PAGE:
The NERC CIP standards represent an historic achievement. They include the first mandatory cyber security requirements of their kind to be imposed on a U.S. private-sector industry. Considering...
Efficient Regulation, Efficient Grid
Intelligent infrastructure requires an intelligent policy framework.
for a series of checks and balances as the current state of the utility system serves as the baseline with critical performance metrics inserted and revisited on a regular basis. This allows regulators and other governing bodies to monitor performance to insure the value created is properly distributed to customers as well as investors or financiers. Also, the GEF can be factored into the integrated resource planning (IRP) process, for those jurisdictions requiring it, using measures that recognize the full value of these programs, including the carbon, energy and capacity reductions. At the planning level, this will stimulate additional and alternative investments since important inputs into an economic life assessment of a generation alternative will be altered. In order for the GEF methodology to take hold, a different view of utility technology investments will need to be developed. Given the relatively nascent nature of intelligent infrastructure, the next few years will require significant analysis of the benefits of a more efficient grid. Regulatory support is at the heart of moving the entire system ahead. And, as the quid pro quo for that support, utilities will need to invest in high levels of monitoring, measurement and verification to justify the investment and near-term rate impacts. GEF will require utilities to make bold moves that will help protect their futures, lower carbon and increase efficiencies. It will require regulatory encouragement and financial support, including all types of utility oversight. Additionally, it will require public education and understanding, and explicit financial certainties including working carbon markets.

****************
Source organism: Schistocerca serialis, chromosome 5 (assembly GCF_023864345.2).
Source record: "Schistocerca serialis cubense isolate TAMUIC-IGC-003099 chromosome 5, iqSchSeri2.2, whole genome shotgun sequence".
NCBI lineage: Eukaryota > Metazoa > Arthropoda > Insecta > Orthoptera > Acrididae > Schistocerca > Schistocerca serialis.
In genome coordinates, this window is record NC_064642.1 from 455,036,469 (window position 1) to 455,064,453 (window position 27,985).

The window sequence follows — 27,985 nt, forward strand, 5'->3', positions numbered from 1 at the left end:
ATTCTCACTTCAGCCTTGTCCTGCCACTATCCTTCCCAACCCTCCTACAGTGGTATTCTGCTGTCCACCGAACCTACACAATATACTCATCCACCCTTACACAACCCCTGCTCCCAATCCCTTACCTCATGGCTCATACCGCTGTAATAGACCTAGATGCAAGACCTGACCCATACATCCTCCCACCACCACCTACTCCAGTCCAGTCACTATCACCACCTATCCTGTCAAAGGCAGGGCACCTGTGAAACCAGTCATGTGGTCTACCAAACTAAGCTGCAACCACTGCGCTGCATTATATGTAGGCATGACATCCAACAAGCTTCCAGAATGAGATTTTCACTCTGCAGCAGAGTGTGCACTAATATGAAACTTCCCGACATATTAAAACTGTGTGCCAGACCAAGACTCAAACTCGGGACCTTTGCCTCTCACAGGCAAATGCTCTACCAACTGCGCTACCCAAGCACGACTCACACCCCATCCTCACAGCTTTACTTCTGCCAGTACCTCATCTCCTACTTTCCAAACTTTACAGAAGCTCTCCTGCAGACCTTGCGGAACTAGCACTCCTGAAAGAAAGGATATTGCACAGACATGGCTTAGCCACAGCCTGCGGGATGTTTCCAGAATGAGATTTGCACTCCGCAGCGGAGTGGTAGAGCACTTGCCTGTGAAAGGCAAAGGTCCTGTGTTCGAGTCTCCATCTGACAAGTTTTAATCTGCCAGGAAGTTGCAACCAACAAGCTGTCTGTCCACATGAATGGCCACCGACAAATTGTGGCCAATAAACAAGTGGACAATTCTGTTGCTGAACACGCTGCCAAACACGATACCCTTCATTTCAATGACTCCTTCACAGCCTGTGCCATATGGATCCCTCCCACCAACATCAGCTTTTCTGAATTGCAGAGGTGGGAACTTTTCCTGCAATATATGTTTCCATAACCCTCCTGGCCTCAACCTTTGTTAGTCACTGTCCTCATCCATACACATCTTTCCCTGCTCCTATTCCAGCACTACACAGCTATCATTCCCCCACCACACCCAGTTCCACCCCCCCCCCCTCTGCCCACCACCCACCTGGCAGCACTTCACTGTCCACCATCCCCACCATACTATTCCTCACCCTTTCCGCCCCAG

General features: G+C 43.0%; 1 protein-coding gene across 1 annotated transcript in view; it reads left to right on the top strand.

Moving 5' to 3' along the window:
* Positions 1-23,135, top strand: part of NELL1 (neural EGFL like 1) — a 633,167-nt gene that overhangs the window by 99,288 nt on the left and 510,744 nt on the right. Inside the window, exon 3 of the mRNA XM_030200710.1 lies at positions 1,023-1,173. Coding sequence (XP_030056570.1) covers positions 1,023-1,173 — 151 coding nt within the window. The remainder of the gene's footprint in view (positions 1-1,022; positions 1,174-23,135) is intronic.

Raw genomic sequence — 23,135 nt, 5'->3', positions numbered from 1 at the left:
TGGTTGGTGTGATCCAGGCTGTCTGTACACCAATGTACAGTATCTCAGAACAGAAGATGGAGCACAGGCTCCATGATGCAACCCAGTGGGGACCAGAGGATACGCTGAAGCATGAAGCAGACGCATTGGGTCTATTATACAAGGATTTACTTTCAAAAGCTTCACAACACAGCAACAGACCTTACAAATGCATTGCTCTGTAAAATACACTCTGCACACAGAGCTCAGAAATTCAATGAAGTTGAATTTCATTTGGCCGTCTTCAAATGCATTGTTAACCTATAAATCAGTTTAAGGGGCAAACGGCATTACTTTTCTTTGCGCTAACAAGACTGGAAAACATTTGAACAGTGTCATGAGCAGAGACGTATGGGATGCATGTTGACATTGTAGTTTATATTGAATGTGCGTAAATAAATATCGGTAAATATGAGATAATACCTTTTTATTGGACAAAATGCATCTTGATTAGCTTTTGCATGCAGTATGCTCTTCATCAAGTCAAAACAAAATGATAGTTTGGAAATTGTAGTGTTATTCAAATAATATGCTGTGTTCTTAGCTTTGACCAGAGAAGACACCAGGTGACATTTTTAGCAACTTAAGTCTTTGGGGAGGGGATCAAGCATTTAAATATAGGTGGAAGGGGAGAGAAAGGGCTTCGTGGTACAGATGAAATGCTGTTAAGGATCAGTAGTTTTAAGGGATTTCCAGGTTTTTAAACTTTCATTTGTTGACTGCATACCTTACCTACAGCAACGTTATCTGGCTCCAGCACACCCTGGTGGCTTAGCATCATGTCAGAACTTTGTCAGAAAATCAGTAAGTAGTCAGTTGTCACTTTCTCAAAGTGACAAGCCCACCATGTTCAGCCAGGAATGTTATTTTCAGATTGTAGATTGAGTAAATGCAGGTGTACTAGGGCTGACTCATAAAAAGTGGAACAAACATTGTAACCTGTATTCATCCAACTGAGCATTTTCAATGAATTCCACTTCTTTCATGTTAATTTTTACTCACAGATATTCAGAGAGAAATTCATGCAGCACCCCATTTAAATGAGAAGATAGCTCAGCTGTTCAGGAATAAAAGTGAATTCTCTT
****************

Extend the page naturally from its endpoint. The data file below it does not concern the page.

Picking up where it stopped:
Success in the early years of the GEF will require companies to have a deep understanding of electricity markets and the regulatory environment. It will require utilities to bring together all sides in the discussion and thoughtfully balance the interests of all parties. This balancing of interests will require analysis down to the feeder level and back across its smart grid and related investments in order to gain regulatory support for AMI and smart-grid investments.
A new GEF will redefine the way the nation justifies and implements intelligent infrastructure, and this will be the foundation that attracts the capital that will make it happen.